Scientists from Singapore's Nanyang Technological University (NTU) have developed a reusable "nanotech mask" that can block 99.9 per cent of bacteria, viruses and particulate matter (PM), as well as kill germs in just 45 seconds, much effective against Covid-19 than the currently used N95 masks.
The mask's novel antimicrobial coating is effective for at least six days and its filtration efficiency surpasses those of N95 masks with 95 per cent filtration of PM0.3.
The new masks can also be washed and reused over 10 times, making it more sustainable than conventional disposable masks, but just as easy to breathe in.
The nanotech mask is made with two key components: an antimicrobial coating made from copper nanoparticles and coated on a non-woven fabric mask which has a unique static-electricity property that draws and traps all nanoparticles and germs.
Both are the two most desired properties needed to fight Covid-19, into a single filter, said Professor Lam Yeng Ming, Chair of NTU's School of Materials Science and Engineering.
"In experiments, our copper nanoparticle coating has an extremely fast and sustained antibacterial activity, with a killing efficiency of up to 99.9 per cent when it meets multidrug resistant bacteria. This coating will help to reduce the spread of bacteria as it kills microbes in droplets trapped by the mask fibres, which provide excellent filtration efficiency. This should give users a double layer of protection compared to conventional surgical masks," Lam said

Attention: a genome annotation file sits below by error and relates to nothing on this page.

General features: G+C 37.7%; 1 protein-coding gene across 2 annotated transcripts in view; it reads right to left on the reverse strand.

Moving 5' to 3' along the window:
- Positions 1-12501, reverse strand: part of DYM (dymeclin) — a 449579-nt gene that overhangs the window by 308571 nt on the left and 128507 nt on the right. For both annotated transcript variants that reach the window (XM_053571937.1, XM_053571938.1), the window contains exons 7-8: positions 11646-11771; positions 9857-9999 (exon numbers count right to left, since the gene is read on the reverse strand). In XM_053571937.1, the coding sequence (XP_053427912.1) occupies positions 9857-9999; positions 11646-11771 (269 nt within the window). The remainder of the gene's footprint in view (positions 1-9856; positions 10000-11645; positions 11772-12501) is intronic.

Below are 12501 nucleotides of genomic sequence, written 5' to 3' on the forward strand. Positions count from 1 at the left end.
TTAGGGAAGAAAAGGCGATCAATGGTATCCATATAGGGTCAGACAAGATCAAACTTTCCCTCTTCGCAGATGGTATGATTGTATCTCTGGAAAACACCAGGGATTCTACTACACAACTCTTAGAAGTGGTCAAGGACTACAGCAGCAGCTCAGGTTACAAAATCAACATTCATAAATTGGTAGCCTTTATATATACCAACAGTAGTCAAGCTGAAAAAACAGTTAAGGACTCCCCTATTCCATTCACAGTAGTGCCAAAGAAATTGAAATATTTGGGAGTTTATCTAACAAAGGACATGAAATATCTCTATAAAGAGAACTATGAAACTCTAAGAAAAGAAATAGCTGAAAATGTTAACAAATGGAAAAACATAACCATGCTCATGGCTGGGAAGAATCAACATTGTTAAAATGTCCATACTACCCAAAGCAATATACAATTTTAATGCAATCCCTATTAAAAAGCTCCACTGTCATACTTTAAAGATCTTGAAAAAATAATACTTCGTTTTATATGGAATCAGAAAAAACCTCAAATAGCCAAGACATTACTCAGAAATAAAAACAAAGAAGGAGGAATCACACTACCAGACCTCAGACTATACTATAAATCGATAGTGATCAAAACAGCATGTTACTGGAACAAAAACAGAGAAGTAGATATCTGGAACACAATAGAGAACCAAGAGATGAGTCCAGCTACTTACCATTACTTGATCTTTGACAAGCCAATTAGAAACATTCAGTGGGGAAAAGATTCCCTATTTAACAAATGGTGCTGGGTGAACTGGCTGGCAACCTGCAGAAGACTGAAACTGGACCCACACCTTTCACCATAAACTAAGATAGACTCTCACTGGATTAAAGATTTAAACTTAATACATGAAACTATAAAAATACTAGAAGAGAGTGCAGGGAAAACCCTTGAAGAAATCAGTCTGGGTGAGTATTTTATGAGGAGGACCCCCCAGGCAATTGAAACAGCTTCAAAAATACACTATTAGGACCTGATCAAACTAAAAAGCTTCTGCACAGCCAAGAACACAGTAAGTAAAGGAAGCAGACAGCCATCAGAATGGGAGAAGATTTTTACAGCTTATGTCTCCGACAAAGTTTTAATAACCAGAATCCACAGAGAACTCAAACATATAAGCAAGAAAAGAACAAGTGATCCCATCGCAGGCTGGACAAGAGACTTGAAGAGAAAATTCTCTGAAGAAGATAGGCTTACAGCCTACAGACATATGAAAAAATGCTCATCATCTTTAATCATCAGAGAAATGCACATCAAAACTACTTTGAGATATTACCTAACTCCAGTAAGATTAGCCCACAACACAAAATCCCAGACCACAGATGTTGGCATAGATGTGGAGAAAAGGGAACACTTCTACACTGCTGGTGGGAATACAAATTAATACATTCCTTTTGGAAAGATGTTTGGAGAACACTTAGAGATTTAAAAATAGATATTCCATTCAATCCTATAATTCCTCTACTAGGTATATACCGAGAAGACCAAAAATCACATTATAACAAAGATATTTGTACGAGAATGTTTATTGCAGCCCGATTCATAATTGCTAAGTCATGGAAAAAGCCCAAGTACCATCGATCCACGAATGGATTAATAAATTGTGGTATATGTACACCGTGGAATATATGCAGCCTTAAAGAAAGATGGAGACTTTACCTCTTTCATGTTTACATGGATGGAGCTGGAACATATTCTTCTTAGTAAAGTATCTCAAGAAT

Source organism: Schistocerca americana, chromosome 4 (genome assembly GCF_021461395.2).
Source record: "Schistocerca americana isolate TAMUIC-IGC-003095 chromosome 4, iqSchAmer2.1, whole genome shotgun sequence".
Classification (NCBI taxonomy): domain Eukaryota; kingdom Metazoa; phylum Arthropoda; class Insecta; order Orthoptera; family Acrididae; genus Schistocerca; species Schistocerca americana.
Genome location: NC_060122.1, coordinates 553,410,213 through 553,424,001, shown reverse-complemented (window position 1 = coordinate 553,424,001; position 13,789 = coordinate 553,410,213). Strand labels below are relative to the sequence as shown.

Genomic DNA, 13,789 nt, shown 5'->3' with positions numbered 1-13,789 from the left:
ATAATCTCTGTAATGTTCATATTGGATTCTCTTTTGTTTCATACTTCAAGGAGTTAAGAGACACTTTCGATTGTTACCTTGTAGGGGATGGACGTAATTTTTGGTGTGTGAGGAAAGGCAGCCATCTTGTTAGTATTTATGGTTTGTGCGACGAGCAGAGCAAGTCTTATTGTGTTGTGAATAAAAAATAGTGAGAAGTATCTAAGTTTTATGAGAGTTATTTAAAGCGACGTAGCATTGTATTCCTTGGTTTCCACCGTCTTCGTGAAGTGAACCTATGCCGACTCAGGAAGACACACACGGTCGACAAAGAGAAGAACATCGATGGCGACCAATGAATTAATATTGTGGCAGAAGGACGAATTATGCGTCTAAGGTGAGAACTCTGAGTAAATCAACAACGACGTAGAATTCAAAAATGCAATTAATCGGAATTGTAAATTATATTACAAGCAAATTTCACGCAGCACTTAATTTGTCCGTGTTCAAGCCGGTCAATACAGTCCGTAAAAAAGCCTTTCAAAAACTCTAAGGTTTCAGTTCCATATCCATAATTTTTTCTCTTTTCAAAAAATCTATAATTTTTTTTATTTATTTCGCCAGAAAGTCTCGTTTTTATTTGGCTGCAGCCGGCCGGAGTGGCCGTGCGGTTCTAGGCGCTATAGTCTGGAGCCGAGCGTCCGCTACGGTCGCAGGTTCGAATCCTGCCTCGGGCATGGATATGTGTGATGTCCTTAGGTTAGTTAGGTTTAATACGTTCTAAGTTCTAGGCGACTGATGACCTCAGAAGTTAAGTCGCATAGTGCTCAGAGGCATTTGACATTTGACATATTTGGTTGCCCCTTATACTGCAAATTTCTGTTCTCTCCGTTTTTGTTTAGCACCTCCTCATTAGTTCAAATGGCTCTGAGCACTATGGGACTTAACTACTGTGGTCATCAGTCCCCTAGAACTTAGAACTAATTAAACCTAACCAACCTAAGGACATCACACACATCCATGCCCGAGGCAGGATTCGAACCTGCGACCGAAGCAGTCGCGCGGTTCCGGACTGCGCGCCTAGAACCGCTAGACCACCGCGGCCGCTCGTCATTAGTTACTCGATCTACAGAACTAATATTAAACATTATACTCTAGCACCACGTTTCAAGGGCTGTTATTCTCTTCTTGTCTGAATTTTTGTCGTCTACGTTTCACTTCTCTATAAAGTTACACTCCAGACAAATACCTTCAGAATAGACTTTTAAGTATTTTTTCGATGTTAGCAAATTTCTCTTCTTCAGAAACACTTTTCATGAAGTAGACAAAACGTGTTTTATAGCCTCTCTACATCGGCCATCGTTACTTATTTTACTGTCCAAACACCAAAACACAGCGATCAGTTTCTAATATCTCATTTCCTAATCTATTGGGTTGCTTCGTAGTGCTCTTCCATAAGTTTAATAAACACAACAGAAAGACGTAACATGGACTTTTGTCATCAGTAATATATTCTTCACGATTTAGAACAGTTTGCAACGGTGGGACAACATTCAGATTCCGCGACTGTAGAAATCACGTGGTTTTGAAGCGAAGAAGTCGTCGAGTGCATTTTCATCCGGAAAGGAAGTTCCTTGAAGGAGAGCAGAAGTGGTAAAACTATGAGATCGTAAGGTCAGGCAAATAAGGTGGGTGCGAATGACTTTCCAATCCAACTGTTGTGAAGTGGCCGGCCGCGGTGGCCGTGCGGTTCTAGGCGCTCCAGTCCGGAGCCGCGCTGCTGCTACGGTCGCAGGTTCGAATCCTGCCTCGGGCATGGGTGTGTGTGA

In experiments, the mask was able to attract and trap a broad range of particulate matter: from PM10 (average particle size of 10 microns) to PM0.3 (0.3 microns - about 0.3 per cent or the diameter of a human hair) with a filtration efficiency of 99.9 per cent.
The nanoparticles are also bonded to the fibres within the mask, so there is no contact with human skin when the mask is worn.
"With our new composite filter, we can achieve up to 99.9 per cent BFE (Bacterial Filtration Efficiency), trapping almost all microbes and particulate matter from smoke or haze. Its filtration efficiency surpasses an N95 mask but allows the wearer to breathe much easier," said Liu Zheng, Associate Professor at the varsity.